It is rumored that the U.S. government might be considering the adoption of open source to replace costly proprietary software. Is this a good idea? Jack Wallen considers this and finds a possible argument against it.
Recently I read that president Obama is considering adopting open source software for the US government. According to Scott McNealey (co-founder of Sun Microsystems), he was asked to prepare a document on the cost-effectiveness of using open source in the government. And why not? It makes perfect sense. Given our current economic climate, why should the government be paying for software that it can get for free?
Let's put this into perspective. Michael Teirmann (Vice President of Red Hat and head of the Open Source Initiative) claims that global proprietary software usage costs around $1 trillion dollars yearly. This figure claims to only cover software that can be replaced by an open source alternative.
In trolling around for a dollar figure spent by the U.S. Government on operating systems, I came across a figure for the year 2004. That figure - 12 billion dollars. Of that 12 billion, 7.2 million will go to server, mainframe, and backup solutions, and the rest will go to desktops.
That was 2004. The cost of operating systems has risen. The cost of government spending has risen. It is now 2009 and the lure of spending 12 billion dollars less in the government is a change I would guess most American citizens would welcome. But is there a downside to this? Amid all the glowing and celebrating open source pundits (like myself) are doing, are we missing any possible downside?
I want to preface this by saying I welcome the government migrating to open source. With open arms, I welcome it. I think the money saved by migrating 100% to open source software would give the U.S. government some much needed breathing room (at least a little breathing room).
But that downside. Yeah. Retail spending is down. Across the board it seems. Imagine what would happen if Microsoft lost a staggering contract like the government contract. Is it possible when a company loses an income to the tune of billions of dollars, it would react by placing the burden of that loss on the consumers? We've seen it before countless times. So if the government pulls out of Microsoft's' bankroll, would Microsoft then raise the price of their already overpriced operating systems and office suites?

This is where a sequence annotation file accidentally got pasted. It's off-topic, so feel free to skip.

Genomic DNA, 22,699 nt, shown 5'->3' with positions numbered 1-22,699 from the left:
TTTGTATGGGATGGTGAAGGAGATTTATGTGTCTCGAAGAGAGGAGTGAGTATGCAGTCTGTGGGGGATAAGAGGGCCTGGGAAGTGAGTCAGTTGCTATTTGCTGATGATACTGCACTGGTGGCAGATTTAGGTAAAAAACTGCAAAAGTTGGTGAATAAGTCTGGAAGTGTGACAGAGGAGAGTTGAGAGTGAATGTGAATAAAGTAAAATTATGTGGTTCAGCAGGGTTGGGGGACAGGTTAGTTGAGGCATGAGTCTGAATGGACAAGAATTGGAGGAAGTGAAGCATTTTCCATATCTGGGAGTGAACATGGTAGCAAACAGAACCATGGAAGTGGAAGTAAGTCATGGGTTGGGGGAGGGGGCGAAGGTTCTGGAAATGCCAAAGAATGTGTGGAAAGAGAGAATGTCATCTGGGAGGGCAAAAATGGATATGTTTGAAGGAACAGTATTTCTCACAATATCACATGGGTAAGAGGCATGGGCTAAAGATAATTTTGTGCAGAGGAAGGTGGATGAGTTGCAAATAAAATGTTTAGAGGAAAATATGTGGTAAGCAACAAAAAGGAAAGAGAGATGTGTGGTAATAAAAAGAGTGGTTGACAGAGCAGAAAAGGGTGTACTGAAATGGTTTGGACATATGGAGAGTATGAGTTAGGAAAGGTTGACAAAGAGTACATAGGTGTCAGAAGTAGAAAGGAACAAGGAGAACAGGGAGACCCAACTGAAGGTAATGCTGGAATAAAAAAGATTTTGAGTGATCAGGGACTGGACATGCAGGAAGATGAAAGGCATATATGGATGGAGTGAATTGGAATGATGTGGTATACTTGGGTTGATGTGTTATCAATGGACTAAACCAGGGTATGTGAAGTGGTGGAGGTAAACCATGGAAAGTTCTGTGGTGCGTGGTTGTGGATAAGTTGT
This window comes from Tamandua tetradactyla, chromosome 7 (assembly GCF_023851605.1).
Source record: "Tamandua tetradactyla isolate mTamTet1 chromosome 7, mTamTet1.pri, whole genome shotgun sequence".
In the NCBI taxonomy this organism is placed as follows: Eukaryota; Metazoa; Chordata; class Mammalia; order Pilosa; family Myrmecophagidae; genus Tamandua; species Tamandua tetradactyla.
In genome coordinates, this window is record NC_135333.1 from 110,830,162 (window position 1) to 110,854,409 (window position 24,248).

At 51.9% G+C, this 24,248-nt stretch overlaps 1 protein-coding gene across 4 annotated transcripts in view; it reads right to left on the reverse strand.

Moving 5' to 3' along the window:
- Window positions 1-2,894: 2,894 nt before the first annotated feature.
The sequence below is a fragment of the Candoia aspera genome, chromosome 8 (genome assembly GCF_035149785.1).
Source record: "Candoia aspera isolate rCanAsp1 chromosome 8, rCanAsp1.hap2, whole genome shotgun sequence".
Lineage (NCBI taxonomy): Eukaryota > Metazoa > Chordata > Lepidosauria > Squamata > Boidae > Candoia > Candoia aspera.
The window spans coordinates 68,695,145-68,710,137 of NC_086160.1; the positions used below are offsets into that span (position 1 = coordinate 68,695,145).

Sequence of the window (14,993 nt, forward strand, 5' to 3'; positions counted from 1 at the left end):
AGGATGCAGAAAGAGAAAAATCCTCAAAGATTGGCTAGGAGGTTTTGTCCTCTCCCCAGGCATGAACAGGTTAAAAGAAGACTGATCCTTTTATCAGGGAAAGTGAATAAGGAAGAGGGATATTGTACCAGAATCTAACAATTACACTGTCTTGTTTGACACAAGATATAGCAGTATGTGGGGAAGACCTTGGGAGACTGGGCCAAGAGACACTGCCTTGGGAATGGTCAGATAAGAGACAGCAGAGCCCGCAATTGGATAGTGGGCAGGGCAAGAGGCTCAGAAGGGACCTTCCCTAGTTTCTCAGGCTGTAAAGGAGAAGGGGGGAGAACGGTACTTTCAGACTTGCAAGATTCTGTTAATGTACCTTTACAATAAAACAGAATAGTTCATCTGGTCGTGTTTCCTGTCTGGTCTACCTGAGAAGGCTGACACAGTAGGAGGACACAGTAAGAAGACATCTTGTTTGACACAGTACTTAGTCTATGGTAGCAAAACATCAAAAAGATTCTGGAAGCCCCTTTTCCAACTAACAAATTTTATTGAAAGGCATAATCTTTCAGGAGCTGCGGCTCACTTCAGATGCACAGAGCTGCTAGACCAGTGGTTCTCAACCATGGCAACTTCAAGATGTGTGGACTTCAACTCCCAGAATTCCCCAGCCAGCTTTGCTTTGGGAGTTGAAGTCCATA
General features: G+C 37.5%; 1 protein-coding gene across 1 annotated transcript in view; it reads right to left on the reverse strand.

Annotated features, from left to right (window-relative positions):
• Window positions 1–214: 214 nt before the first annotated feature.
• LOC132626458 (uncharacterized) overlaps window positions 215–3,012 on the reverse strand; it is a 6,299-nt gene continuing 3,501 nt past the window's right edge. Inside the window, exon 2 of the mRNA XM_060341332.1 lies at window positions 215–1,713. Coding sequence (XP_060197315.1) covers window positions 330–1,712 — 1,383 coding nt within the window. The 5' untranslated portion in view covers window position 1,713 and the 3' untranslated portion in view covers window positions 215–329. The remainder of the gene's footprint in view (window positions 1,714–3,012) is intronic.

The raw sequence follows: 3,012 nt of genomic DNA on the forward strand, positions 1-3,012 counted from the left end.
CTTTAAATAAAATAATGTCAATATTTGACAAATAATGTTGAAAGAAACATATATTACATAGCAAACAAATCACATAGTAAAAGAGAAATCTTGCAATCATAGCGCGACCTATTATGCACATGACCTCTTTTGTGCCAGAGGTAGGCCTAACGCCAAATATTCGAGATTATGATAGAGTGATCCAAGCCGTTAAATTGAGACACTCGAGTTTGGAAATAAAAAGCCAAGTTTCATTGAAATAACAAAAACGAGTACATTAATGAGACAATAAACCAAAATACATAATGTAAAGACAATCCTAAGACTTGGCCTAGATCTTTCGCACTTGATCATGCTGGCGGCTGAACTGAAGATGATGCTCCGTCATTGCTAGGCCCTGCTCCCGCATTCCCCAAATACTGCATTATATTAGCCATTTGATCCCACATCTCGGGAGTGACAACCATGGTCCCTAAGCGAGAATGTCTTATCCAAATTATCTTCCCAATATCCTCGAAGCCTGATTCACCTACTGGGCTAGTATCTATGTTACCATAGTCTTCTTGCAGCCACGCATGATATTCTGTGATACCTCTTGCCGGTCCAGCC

I would like to think the buck wouldn't be passed on. But I have a feeling it would. So the question then becomes: If Microsoft would pass on the buck to the consumers, should the government migrate to open source?
In my honest opinion, I think this is just what is needed...responsible spending. We've all heard the story about how the government was spending thousands of dollars on bolts and toilet lids. We've also heard of how many government offices are using out of date software (because their departments couldn't afford updates). Adopting open source software solves so many problems on so many levels. But then again it comes back around to "are we willing to risk the price hike from MS should this occur?"
I don't think we'll ever have to worry about MS going under. But maybe this sort of landslide is just what that company needs for a final wake-up call. If the U.S. government adopts open source software and saves billions of dollars, maybe the average citizen would open their eyes and realize they too could save money using open source software. For open source developers this is a win-win situation. I, for one, would welcome the change.
It looks like responsibility might be sweeping the nation. Hopefully this new way of thinking will continue so open source can do its part in helping to revive the sagging global economy. Personally I think it is worth the risk of higher prices from Microsoft. From my perspective (should this happen) it would only be Microsoft shooting themselves in their only remaining foot.
But what do you think?